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01 October 2011

Sawyer Pond on a Rainy Day

So what does one do on a rainy weekend?  Well, hike of course!  My friend Marty lives and works in Boston during the week, and only gets up to NH on weekends.  So, regardless of whether the weather is good or otherwise, we often do a weekend hike together.

Since this first day of October was particularly rainy, we opted to reduce our exposure to mud and slippery rocks and roots by incorporating a long stretch of backcountry roadway into our hike.   Our destination was the lean-to that overlooks Sawyer Pond.  Here we could get out of the rain and have a dry place to eat lunch.

Although some might shun the idea of hiking with an umbrella, this is exactly what we did for large segments of our hike.  It has its advantages.  An umbrella keeps you relatively dry without the need for a rain jacket, or poncho, or similar gear, all of which can be become quite hot and clammy when hiking for an extended period of time.

Our hike began on the Sawyer River Road which is still closed to vehicular traffic due to severe damage caused by the aftermath of Hurricane Irene.  Both of us had seen photos of this damage, but to see it in-person was even more dramatic.  Shown below is a composite photo of the area that was damaged.

Unlike some hikes along roadways which can be boring, this road provides areas of interest along the way.  There are opportunities to view picturesque brooks and rivers such as shown in the next two snapshots.

And, there are vistas of nearby mountains.  However, on a rainy/misty day, the mountains are seen only as faint silhouettes, as seen in the next snapshot.

Regardless of the weather, there are beauties of nature to see and admire that are close by.  This is particularly true during the autumn season when there are a variety of colorful leaves such as the one shown below.

Eventually, we needed to head off the roadway onto the Sawyer Pond Trail.  As was expected on such a rainy day, we encountered muddy conditions, plus slippery rocks and roots.  But it was a very limited exposure and certainly tolerable.  Once we reached the lean-to at Sawyer Pond, there were some nice (albeit misty) views overlooking the pond, such as seen in the next two snapshots.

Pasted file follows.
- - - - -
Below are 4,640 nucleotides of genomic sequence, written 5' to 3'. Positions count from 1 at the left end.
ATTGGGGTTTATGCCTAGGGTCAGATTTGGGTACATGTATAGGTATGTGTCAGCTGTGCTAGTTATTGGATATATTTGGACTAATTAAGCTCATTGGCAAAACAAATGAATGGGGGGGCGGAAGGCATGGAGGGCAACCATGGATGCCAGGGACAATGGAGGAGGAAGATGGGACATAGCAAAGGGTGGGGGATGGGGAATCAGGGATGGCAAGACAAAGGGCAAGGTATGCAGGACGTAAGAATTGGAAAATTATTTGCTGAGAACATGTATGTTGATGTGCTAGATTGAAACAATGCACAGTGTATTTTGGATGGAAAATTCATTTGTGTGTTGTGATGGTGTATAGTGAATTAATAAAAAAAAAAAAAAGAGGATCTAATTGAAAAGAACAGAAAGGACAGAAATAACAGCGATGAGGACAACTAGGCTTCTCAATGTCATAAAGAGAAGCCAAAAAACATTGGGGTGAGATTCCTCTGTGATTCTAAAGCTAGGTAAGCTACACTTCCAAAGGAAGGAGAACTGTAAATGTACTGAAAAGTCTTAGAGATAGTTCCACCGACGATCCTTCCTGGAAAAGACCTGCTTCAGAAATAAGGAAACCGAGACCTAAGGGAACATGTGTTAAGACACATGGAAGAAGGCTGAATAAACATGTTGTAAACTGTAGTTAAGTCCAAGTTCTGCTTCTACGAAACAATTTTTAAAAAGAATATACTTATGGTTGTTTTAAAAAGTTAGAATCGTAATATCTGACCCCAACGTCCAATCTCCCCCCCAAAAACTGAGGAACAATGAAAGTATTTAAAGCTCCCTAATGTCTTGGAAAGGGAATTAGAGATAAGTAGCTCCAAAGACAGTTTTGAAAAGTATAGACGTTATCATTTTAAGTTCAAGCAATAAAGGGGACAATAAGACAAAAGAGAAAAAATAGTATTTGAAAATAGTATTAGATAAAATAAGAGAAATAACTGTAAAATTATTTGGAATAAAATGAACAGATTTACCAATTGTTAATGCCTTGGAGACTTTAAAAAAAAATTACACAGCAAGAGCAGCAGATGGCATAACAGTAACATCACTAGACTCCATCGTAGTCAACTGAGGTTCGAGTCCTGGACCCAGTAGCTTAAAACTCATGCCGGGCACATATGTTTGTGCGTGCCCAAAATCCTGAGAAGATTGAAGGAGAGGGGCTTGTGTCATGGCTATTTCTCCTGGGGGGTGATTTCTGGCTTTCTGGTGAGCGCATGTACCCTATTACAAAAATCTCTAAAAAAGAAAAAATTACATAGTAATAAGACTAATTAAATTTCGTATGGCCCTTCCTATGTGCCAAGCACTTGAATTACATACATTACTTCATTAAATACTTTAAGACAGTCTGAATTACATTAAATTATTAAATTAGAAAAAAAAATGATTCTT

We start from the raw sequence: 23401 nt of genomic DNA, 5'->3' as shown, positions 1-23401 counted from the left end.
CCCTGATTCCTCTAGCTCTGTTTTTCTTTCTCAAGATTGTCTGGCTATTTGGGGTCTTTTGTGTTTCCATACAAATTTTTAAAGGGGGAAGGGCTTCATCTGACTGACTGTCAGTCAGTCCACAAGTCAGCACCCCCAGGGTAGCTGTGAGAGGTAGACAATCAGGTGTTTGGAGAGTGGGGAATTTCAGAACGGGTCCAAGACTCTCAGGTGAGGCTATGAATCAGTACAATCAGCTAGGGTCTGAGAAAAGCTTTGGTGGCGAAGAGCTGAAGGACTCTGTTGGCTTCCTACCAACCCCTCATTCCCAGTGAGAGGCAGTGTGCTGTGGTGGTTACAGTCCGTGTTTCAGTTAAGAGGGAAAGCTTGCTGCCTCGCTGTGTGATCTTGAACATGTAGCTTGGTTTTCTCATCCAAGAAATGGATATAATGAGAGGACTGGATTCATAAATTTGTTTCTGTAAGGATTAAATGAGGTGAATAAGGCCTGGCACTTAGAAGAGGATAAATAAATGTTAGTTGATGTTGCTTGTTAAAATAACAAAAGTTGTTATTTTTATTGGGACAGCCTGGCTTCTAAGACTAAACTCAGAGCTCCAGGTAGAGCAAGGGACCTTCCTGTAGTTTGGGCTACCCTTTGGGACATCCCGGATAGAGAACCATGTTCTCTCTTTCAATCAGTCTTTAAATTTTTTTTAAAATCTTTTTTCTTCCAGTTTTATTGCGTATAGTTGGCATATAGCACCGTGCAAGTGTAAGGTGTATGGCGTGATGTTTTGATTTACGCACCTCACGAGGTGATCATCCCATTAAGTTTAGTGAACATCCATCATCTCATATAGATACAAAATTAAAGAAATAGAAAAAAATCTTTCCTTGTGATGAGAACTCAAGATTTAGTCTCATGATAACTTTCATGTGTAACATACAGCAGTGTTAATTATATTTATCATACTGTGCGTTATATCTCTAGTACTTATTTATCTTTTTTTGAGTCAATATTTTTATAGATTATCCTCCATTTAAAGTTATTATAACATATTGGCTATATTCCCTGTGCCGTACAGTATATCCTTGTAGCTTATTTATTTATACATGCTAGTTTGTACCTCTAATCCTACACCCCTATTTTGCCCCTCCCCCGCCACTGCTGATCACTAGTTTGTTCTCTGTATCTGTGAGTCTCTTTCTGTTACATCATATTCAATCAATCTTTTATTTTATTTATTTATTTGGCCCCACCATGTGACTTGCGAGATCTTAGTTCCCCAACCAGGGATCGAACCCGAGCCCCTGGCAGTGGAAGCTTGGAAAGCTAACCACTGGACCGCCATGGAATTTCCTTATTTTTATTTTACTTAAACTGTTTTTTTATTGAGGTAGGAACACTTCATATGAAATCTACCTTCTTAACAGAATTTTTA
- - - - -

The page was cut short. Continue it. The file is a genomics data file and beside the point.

Just as we were leaving Sawyer Pond for the return leg of our journey, we saw a team of ducks.  My bird identification skills are not the best, but I think these were Merganser ducks.  I'll let the reader be the judge, but I realize that it might be difficult to make a positive identification since the zoomed photo below is lacking in detail. (Clicking on any photo in the report will slightly enlarge the image.)

Just as a footnote to our trek along the Sawyer River Road, we opted to forego a stopover at the remnants of the old village of Livermore.  Both Marty and I had explored these ruins on previous occasions.  For any reader who is unaware, Livermore was a logging town built in 1874.  It was in its prime until about 1930 when the last mill closed, and in 1951 the town was officially dissolved by an act of the New Hampshire legislature. (Click HERE to read more about Livermore, and once there, be sure to click on the link to the audio slide show.)

To sum it up, a steady diet of hiking in the rain would not be something I'd find to be pleasurable.  However, our rainy-day adventure became an enjoyable experience by going with the flow (pun intended) and adjusting our hike to meet the conditions presented to us.  It might have been somewhat less enjoyable if the entire trek had been on muddy trails replete with slippery rocks and roots.  Our exposure to those conditions was limited by trekking along a backcountry road for the biggest chunk of our hike.